I got to thinking about this because I came across a post where the poster stated that a relatively well-known author who I happen to know uses ghostwriters. When I challenged this post, politely and offering the “out” of poorly intended sarcasm, the poster replied again that said author hires ghostwriters and it is obvious because there are continuity errors in the series and the author’s voice changes over the course of the series. The poster said no offense was intended by the original post. I wasn’t offended by it and I replied back that no offense was taken. I left it at that as it was obvious to me the effort of trying to convince this person the author emphatically does not use ghostwriters would be a waste of our time. As I said in my final reply, everyone’s entitled to their own opinion 🙂
This got me to thinking, however. I trust this author to be honest with me as a reader. This series has been in existence for almost 15 years now. I accept there will be continuity errors in a series of any media which runs that long. I expect the writer to grow in that period of time, and part of the growth may include a change in the author’s voice. Now, I don’t think the voice of this series has changed to where I would say “Well, Ghostwriter #1 wrote these books, and #2 wrote those and #3 wrote these over here” as the original poster implied was the case in her response to mine. I prefer to know, however, when a ghostwriter is being employed. I don’t need to know who the ghostwriter is, but if an author is challenged on the point, I need them to be honest about it. This is why I appreciate James Patterson. He does not hide that he has co-writers on some of his books, and even better, he puts their names on the front of the books along with his. I personally don’t read him, but I have the trust that when his name alone is on a book, he is the only one behind it. If an author were to come out after years of saying “nope, no ghostwriters” that they had indeed hired ghostwriters, I would feel as if the author-reader compact had been broken because if the author couldn’t be honest about the expression of art, how could I trust in the result?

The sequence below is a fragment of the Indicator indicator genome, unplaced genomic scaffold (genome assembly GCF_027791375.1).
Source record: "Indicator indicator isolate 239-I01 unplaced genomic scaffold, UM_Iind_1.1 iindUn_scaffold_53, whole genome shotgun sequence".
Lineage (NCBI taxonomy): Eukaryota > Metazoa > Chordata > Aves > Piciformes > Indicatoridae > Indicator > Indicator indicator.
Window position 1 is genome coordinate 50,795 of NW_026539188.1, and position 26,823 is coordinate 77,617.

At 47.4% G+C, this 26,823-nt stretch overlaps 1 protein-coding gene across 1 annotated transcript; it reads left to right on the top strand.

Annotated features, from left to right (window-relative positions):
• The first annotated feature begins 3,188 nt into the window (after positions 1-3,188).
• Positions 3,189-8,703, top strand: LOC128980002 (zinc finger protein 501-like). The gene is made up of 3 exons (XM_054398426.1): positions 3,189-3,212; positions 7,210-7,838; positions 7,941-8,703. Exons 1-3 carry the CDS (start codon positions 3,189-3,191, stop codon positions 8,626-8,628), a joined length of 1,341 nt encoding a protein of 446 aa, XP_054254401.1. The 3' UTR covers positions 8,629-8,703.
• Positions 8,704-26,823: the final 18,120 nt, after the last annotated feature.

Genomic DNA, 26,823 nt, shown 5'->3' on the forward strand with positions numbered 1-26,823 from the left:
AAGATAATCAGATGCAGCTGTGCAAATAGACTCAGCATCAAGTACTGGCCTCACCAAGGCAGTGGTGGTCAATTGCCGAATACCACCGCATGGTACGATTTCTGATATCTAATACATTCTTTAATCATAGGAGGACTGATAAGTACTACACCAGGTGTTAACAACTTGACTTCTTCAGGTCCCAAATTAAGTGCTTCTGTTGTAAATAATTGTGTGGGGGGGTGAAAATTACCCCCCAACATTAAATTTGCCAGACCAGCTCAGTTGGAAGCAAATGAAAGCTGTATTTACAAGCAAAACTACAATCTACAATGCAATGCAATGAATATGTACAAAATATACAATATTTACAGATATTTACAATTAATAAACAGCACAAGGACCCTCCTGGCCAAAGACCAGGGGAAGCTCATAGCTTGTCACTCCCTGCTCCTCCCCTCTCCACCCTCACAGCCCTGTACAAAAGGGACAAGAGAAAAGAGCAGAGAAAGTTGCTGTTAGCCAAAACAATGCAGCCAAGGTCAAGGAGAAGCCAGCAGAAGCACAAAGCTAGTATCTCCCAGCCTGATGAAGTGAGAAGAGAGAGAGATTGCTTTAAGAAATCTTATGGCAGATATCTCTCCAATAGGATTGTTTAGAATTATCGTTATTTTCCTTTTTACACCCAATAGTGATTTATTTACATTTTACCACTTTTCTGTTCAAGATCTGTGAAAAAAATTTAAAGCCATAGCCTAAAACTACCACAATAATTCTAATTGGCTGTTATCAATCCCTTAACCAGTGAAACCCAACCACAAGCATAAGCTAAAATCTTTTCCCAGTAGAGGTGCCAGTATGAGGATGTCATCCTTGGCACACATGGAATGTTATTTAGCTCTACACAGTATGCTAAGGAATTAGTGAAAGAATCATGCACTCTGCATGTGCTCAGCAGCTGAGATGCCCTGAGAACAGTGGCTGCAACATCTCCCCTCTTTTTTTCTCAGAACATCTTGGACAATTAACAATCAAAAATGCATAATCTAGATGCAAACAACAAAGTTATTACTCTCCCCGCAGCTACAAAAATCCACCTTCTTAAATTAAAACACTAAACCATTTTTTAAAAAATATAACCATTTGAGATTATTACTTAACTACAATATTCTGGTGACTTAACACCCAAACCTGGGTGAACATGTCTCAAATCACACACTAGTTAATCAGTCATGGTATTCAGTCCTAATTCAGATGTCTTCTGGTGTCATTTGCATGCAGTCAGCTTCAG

Going back to the original poster, for a moment. Despite her belief that the author hired ghostwriters and denied the “fact”, the poster continued to read the series. She gained enjoyment from it. It appears to me that, for the poster, the author-reader compact is based strictly on the enjoyment, or not, of the end product. I guess, this circles back to the idea of “trust networks”. Everyone has their own definition of what’s involved in a compact between them and an author. At what point does an author break the compact with you?